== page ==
Coda of the Fixed Itinerant

By Gil Jouanard Gil Jouanard

Translated By Geoffrey Brock


       Always the evening noises, the footsteps on the stairs, the day that rises in the throat. 
       A turn of the key will expel the world. 
       Against the extinct forest of furniture, the channeled bloodstream translates the dream into this small life. 

       In the end we shrink until finally we can no longer inhabit the gestures of our childhood. 

       A nail in a board: the remains of a fence; blurred memory of the mountain that raised the tree, that brooded over its ore. 

       Modest against a hedge, a spade dreams its beautiful death. 
       “Simple and calm,” nourished on weeds and wind, the image moves, distilling its own memory. Far off, we disappear into the ochre and the gold, the mud-brown and the primordial green.

       The slightest evidence of life. In the courtyard's silence, the barking of that dog. A shutter, merely, that's banging. Those books stacked in one corner of the room. Everything that, ordinarily, follows its automated course. And there, all at once: the happiness that spreads its billion pinpricks through the body.

        Evening's voice unreels its argument. Five floors below, the courtyard and its echoes. The barking still, and overhead the footsteps of regret in the maids' rooms. I'll try to have given each thing my word before giving in to sleep. 

       The room breathes deeply the music of a quartet. It's that grave well-being, unexpectedly, you know? 
       Nobody. You may speak. I'm not there. 

       A gesture: the garden diffuses the pale green taste of currants. One remains quiet as long as possible.
       Another gesture: the sun rips open the scent of the lindens. Childhood leaps over the wall. 
       The miracle would be having something to say. 

       Maybe we could have inhabited that smile, over there, at the other end of the room; or else we could have met at the improbable dawn of memory. Maybe we could have fallen asleep in the twilight of this autumn when the brain is nothing more than oak and leather.
       But we have only this thin life to place beneath the axe. 

       The crows in the plowed field, black against the field's ochre, gleaming and black amid the smell of moist earth, a smell mixed with the brush and bark and roots that the wind returns as someone somewhere burns them. 
       And then that pile of words that rots with helplessness.

       In the forest, the sound, dry and brief, of a pebble in a streambed, fallen after patient millennia into the earth's darkness. Just a dry sound and its echo, quickly engulfed by birdcalls. And later, on the path, drops of blood from the trees.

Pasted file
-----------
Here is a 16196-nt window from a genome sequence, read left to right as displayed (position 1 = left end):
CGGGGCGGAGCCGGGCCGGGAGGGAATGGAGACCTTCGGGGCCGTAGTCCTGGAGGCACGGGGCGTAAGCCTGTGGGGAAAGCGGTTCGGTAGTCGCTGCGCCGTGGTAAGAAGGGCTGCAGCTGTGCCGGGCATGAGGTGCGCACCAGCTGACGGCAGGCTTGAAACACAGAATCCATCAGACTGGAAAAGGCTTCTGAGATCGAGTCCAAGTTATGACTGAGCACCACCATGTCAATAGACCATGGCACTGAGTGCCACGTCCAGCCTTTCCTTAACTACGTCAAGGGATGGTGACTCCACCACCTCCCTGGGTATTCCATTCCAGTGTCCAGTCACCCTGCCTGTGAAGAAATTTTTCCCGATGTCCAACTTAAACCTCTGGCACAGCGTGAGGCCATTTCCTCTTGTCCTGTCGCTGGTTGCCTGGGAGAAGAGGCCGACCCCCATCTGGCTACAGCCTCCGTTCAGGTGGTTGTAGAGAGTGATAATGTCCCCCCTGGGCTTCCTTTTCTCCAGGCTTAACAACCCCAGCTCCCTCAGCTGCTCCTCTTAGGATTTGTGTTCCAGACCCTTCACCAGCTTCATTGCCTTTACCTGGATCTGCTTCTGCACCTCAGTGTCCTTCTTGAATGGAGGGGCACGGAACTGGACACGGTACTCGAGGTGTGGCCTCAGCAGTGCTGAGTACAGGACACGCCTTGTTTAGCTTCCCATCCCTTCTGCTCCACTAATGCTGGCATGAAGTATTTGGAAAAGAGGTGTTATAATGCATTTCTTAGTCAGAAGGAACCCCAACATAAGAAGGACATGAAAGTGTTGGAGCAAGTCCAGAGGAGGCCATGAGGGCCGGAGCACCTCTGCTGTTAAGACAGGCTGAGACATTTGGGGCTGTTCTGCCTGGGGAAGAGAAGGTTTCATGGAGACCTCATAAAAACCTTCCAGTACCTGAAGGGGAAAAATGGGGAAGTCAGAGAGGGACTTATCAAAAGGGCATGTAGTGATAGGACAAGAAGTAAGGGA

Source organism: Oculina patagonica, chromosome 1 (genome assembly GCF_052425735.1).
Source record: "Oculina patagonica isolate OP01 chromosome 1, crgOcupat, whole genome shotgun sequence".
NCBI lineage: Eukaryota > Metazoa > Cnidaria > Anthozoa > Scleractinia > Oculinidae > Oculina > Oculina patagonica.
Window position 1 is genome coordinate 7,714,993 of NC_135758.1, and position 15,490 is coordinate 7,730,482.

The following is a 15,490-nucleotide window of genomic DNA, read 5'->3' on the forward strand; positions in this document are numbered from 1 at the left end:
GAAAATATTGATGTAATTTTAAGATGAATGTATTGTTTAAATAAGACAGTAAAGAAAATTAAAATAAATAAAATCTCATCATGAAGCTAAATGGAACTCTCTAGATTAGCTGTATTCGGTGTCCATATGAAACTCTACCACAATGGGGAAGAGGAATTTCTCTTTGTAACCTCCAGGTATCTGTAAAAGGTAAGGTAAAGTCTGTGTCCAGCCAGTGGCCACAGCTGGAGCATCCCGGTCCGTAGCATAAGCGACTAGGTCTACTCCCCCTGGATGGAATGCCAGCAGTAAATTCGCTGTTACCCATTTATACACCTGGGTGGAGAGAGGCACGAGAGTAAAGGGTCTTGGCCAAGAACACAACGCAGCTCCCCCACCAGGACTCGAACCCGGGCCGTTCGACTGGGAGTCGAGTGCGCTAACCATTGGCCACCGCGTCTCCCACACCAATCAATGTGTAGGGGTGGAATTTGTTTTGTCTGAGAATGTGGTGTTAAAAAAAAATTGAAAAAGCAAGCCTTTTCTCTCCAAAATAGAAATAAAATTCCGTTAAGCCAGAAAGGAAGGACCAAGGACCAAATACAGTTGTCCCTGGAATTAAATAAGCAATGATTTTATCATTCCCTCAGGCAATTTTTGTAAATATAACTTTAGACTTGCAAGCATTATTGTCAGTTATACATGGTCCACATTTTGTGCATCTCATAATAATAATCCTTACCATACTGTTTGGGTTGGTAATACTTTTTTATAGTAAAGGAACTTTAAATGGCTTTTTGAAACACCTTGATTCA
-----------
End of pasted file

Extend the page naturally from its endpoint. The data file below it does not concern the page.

A farmer carriers his tools slowly toward the shed. In the atmospheric silence, a woodpecker registers the sound of its life's work. That's all. Some animals, a pile of wood, and the smell of rain, which always calls to mind something that can't quite be reconstructed. 

       Acrid smoke; and then that crackling of the woods in the clearing. A few centimeters above the cut weeds, the tenuous vapor of memory. 
       Between eyelashes, amid the colors of the woods, the colors of weeds, and earth, that sky, that patch of sky, that sky. 

       The courtyard, the wood bench, the sputtering of the fishpond, the smell of humus, the smell of mushroom. 
       Five notes in the rain sketch the presence of a bird. 

       The village, the morning, belong to the birds. Images flow freely through the alleys. Silence full of events: the eyes prey on a shadow. A gull's passing reshapes all the shores of the world. 

       Birdcalls cut through the fog, wet grass: morning. The rectangle of a wall says: “blank,” nothing else. On the horizon, very nearby, a woman dressed in black glides silently across her wide open destiny. 

       Between branches, near the sun, the moon, which opens the night to the night. I sink, gently, and disappear. On the surface, alone, the cry of an owl keeps watch. 

       The stairs, the brass doorknob, the smell of dark corners. The iron bed, the red bedspread. Slow breathing. That song that waits for nothing but our melody. 

       We are of the morning, of the gently sloping hour that comes slowly down from the sun. The old clothes in the corner are tinged with the morning's color, which will have to be worn. The lark's song widens the silence. 

       Deep in the forest, the cuckoo, the woodpecker, the chiaroscuro of ancient musics. Heavy wagons clench their signal-lights toward the heights of the opaque sky. I moved with closed words across the homeland that sleeps me. 

       From this far country, where you respond to me without my hearing a word of yours, without perhaps my words ever reaching you, from this country where perhaps we understand each other, I overhear the most contradictory noises, which veil and deny your voice, and which would like to make me believe that I'm speaking alone.

Source: Poetry (October 2000).

Poem Categorization

SUBJECT Living, The Mind, Nature, Animals

Poetic Terms Metaphor

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